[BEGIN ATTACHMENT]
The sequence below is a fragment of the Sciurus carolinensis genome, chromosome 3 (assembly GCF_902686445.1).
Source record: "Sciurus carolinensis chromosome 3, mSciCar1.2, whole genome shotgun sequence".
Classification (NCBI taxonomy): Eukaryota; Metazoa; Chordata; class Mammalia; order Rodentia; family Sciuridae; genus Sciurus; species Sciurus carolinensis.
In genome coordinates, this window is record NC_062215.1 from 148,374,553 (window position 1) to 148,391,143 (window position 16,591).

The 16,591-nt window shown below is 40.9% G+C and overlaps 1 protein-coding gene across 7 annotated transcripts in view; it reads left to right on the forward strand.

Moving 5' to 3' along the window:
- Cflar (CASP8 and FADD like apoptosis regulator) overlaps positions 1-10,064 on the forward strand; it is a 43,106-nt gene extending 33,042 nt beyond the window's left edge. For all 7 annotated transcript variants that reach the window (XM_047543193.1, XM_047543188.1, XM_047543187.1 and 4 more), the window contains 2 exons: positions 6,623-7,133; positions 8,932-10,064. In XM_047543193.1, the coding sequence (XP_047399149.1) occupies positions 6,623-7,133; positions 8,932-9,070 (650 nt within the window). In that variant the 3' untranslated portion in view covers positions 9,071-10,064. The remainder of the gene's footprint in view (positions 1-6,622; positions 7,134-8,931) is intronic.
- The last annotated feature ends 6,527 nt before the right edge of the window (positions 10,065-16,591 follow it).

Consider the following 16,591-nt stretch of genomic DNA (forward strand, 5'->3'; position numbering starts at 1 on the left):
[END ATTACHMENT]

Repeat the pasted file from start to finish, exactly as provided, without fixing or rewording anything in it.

The sequence below is a fragment of the Sciurus carolinensis genome, chromosome 3 (assembly GCF_902686445.1).
Source record: "Sciurus carolinensis chromosome 3, mSciCar1.2, whole genome shotgun sequence".
Classification (NCBI taxonomy): Eukaryota; Metazoa; Chordata; class Mammalia; order Rodentia; family Sciuridae; genus Sciurus; species Sciurus carolinensis.
In genome coordinates, this window is record NC_062215.1 from 148,374,553 (window position 1) to 148,391,143 (window position 16,591).

The 16,591-nt window shown below is 40.9% G+C and overlaps 1 protein-coding gene across 7 annotated transcripts in view; it reads left to right on the forward strand.

Moving 5' to 3' along the window:
- Cflar (CASP8 and FADD like apoptosis regulator) overlaps positions 1-10,064 on the forward strand; it is a 43,106-nt gene extending 33,042 nt beyond the window's left edge. For all 7 annotated transcript variants that reach the window (XM_047543193.1, XM_047543188.1, XM_047543187.1 and 4 more), the window contains 2 exons: positions 6,623-7,133; positions 8,932-10,064. In XM_047543193.1, the coding sequence (XP_047399149.1) occupies positions 6,623-7,133; positions 8,932-9,070 (650 nt within the window). In that variant the 3' untranslated portion in view covers positions 9,071-10,064. The remainder of the gene's footprint in view (positions 1-6,622; positions 7,134-8,931) is intronic.
- The last annotated feature ends 6,527 nt before the right edge of the window (positions 10,065-16,591 follow it).

Consider the following 16,591-nt stretch of genomic DNA (forward strand, 5'->3'; position numbering starts at 1 on the left):